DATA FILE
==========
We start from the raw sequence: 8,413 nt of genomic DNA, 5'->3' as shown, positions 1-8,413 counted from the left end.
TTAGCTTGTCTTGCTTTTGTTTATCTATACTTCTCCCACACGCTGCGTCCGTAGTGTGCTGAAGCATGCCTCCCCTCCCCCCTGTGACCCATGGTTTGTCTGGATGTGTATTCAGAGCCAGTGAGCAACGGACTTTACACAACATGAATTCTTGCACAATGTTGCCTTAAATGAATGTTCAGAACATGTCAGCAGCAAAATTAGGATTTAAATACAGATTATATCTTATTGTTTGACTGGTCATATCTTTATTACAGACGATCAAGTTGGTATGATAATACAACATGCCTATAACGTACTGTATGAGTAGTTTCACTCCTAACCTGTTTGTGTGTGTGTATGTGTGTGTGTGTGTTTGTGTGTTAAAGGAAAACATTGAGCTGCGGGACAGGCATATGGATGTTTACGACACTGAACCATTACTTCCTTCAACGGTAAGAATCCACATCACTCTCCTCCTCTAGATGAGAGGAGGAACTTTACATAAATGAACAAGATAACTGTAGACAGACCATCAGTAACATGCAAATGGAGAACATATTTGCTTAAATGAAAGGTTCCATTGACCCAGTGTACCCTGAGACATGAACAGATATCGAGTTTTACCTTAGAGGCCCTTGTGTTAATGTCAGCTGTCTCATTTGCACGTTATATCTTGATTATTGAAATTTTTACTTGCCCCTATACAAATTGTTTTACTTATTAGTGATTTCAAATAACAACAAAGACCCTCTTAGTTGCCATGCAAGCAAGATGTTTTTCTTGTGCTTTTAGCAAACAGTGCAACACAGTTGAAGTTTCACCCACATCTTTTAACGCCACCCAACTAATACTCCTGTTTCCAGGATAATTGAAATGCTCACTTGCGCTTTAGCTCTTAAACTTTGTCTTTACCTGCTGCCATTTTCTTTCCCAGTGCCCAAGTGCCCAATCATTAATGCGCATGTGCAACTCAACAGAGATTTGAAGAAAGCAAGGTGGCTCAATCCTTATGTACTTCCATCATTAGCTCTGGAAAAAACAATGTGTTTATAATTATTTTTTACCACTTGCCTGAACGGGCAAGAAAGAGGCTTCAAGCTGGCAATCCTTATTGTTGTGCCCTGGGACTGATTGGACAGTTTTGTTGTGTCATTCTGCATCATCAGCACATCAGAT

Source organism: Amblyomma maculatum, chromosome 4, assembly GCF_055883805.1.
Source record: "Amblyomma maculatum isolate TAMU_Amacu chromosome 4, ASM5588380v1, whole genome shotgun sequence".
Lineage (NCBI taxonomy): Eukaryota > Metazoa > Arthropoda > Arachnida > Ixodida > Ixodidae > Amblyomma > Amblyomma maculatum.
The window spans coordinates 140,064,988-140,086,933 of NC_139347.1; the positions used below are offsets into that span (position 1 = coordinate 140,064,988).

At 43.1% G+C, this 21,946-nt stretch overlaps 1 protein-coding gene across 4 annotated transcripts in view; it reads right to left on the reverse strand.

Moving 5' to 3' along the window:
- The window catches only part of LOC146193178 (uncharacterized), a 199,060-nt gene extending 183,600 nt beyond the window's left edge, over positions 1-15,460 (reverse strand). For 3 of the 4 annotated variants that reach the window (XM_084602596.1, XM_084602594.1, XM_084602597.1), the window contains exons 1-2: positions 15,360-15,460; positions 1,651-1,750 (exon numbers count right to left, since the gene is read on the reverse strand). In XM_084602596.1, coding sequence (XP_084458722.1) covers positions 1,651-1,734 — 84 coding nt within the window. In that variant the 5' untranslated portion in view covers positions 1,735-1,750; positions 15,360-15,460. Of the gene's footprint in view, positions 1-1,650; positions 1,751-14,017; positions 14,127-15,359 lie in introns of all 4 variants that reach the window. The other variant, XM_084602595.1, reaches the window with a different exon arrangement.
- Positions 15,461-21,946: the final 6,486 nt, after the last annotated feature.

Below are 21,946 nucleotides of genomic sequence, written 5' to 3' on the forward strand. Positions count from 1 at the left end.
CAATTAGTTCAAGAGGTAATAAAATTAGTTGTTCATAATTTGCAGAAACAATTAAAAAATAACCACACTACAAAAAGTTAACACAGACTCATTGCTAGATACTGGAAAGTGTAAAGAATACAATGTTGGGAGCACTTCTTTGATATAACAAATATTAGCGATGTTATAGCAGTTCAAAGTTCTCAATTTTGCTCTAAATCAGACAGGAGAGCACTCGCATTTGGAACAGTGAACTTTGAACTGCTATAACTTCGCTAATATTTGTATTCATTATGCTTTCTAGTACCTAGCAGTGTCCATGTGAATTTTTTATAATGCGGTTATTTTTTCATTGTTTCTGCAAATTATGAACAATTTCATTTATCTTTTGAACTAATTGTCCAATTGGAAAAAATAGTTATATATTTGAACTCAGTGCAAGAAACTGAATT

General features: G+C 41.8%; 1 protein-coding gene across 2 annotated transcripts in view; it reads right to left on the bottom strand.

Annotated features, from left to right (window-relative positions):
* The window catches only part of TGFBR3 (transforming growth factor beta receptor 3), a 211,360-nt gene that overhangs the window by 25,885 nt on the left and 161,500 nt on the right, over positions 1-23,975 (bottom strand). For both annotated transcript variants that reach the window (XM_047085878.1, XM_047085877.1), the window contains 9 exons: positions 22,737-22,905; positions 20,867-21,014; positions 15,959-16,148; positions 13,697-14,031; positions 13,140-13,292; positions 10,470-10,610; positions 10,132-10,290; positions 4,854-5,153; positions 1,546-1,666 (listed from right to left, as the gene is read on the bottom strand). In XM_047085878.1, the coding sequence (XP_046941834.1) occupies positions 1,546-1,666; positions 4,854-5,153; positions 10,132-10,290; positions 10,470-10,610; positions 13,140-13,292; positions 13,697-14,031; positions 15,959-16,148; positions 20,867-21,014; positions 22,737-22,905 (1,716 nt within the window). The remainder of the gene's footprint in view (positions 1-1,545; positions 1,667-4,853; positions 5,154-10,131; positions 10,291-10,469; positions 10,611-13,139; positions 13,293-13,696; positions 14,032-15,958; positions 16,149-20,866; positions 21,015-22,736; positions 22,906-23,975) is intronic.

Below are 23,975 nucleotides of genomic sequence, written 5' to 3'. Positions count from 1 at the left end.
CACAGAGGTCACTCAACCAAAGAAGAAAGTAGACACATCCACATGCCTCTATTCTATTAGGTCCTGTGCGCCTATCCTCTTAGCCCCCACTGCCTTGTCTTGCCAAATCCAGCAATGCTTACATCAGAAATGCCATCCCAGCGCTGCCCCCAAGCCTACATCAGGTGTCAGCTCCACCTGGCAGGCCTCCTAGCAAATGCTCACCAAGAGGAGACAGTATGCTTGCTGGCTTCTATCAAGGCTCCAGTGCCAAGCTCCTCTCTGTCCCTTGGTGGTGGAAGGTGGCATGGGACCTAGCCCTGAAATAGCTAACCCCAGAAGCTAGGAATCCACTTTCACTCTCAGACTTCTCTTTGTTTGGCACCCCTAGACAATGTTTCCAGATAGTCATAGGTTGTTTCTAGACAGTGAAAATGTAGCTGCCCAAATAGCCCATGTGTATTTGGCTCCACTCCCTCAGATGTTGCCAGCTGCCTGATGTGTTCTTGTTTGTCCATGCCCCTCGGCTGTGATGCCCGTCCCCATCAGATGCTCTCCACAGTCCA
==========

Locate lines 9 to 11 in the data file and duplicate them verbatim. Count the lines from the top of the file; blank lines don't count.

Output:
- The window catches only part of LOC146193178 (uncharacterized), a 199,060-nt gene extending 183,600 nt beyond the window's left edge, over positions 1-15,460 (reverse strand). For 3 of the 4 annotated variants that reach the window (XM_084602596.1, XM_084602594.1, XM_084602597.1), the window contains exons 1-2: positions 15,360-15,460; positions 1,651-1,750 (exon numbers count right to left, since the gene is read on the reverse strand). In XM_084602596.1, coding sequence (XP_084458722.1) covers positions 1,651-1,734 — 84 coding nt within the window. In that variant the 5' untranslated portion in view covers positions 1,735-1,750; positions 15,360-15,460. Of the gene's footprint in view, positions 1-1,650; positions 1,751-14,017; positions 14,127-15,359 lie in introns of all 4 variants that reach the window. The other variant, XM_084602595.1, reaches the window with a different exon arrangement.
- Positions 15,461-21,946: the final 6,486 nt, after the last annotated feature.

Below are 21,946 nucleotides of genomic sequence, written 5' to 3' on the forward strand. Positions count from 1 at the left end.